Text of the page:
Thanks to the internet, a universe of activities and information exists at our very fingertips – a wealth of information so vast that it often seems impossible to imagine a day without our keyboards, computer screens or smart phones. With all this available knowledge, it seems we can simply search, click and download our way to becoming graphic designer/sound engineer/terrarium master. But as an authority for our more creative enterprises and hobbies, the internet is lacking. There is only so much creativity and inspiration the World Wide Web can impart – real teachers and real life learning experiences can offer us so much more.
Chester Garcia and Matt Branagan have created Work Shop with the idea of forging a more tactile learning experience. Flanking the ever-captivating Fraser Property development site and amidst the burgeoning arts precinct that is Chippendale, Work Shop is a new creative and artistic learning hub. The space will play host to a great range of creative and sometimes quirky short courses, running seven days a week. There are lunchtime yoga or meditation classes, and then later in the evening you’ll be able to hone your digital photography skills, your tea appreciation expertise or your proficiency at tattoo illustration. The classes are affordable and some are even free (including yoga, a kids’ ukulele lesson and technology basics for seniors).
Work Shop’s glass display windows on Broadway display a motorcycle, a saw and an amplifier. It’s somewhat indicative of the diversity of courses listed on the Work Shop timetable. With a bit of something for everyone, the aim is to involve and engage a wide audience around the space. Teachers and mentors come from a pool of local Sydney talent: Sydney-based artist Ears is teaching a MPC (music production centre) class, Newton guys Young Henry’s will be taking a craft beer masterclass and award-winning stencil artist Syke will also be sharing her knowledge and skills, among countless others.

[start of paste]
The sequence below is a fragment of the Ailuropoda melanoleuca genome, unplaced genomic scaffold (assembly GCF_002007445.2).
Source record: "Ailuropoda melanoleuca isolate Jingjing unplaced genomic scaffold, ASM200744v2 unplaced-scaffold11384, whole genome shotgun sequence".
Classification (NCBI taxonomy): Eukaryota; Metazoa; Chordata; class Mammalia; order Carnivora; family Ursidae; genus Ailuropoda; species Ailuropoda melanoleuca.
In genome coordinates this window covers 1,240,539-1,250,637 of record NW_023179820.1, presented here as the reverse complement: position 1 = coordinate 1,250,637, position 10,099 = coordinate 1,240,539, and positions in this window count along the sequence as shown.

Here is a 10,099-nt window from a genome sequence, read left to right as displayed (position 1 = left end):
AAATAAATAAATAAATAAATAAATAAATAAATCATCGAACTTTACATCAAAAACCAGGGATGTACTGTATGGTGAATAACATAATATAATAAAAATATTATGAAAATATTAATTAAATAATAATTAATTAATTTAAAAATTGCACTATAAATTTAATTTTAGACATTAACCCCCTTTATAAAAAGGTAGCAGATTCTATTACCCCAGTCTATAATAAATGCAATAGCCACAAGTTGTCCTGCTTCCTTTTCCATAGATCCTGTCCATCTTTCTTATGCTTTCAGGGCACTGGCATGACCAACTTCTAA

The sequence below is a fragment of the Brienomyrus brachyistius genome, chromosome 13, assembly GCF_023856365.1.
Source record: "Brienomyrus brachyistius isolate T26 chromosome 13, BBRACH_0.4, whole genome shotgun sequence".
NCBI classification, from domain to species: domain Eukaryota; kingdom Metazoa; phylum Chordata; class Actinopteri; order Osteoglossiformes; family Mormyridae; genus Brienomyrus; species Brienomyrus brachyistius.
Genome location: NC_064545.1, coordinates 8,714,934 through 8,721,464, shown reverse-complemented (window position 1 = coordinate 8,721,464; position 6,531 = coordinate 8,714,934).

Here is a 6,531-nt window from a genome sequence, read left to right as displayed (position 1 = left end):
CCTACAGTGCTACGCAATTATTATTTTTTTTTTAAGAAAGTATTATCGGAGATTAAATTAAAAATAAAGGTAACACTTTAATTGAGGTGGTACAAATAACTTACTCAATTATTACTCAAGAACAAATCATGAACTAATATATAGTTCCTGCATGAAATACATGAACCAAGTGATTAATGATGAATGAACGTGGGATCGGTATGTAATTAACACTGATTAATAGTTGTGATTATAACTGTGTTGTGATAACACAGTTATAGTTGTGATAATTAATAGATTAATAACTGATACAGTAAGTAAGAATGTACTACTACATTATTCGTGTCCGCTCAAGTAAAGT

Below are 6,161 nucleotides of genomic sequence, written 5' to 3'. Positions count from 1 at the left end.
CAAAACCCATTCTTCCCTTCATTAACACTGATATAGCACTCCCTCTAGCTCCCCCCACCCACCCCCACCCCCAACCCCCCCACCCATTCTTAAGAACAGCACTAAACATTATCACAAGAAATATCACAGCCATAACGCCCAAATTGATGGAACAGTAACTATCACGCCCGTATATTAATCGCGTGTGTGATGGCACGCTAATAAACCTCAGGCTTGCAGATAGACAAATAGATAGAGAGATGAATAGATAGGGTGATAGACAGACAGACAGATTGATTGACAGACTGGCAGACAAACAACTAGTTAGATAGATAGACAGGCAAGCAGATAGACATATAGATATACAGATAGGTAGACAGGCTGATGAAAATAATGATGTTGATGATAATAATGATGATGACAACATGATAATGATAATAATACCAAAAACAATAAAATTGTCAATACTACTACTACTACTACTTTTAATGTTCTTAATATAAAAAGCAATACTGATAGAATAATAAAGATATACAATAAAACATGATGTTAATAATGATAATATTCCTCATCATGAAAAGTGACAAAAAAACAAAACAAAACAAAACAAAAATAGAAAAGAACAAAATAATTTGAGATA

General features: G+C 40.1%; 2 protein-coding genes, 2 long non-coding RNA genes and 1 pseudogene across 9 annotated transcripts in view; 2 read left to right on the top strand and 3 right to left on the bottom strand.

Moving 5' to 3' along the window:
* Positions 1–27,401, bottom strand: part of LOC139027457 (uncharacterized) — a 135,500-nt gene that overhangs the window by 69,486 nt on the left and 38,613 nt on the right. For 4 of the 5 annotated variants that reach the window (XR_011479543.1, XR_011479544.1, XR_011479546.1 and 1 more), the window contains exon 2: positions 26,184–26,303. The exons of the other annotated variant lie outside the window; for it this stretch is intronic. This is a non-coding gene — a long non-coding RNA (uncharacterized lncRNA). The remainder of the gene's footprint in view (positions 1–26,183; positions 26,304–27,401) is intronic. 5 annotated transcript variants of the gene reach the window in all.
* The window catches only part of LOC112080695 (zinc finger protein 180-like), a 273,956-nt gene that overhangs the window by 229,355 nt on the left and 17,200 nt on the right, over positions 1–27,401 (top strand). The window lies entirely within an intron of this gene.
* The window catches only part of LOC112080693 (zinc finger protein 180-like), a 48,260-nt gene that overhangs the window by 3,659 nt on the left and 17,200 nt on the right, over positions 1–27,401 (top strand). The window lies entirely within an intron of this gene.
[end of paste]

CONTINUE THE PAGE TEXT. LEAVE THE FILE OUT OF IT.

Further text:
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When pitching their idea at TedX Sydney earlier this year, Garcia and Branagan underscored the importance of community to the core of Work Shop, saying they wanted to be able to “connect people with local creatives to share their knowledge in a fun, supportive environment”.
Work Shop also includes a gallery space, where new and emerging artists will have the opportunity to show their work. Materials for the courses will be sourced from local suppliers and the space will be open to community groups who need a place to meet, spread their message or become inspired. Work Shop aims to champion and foster the creative community already thriving around it and also to support a new engaged community from within its own walls.
Garcia and Branagan have said they “can’t wait to see Sydneysiders swap their iPhones and androids for hammers and paint brushes” and that they hope Work Shop will encourage what they are calling a “creative shift” currently channelling through the city’s streets. They hope the classes will satisfy this creative thirst, inspire new interests and hobbies or even spark some new career trajectories.
Rather than sitting at home, learning in dim solitude from internet educators like YouTube and Wikipedia, Work Shop looks to be a place in the real world where you can learn and collaborate with likeminded people from your neighbourhood – a place to sharpen old skills and learn new tricks.
A full list of the courses that Work Shop run is on their website.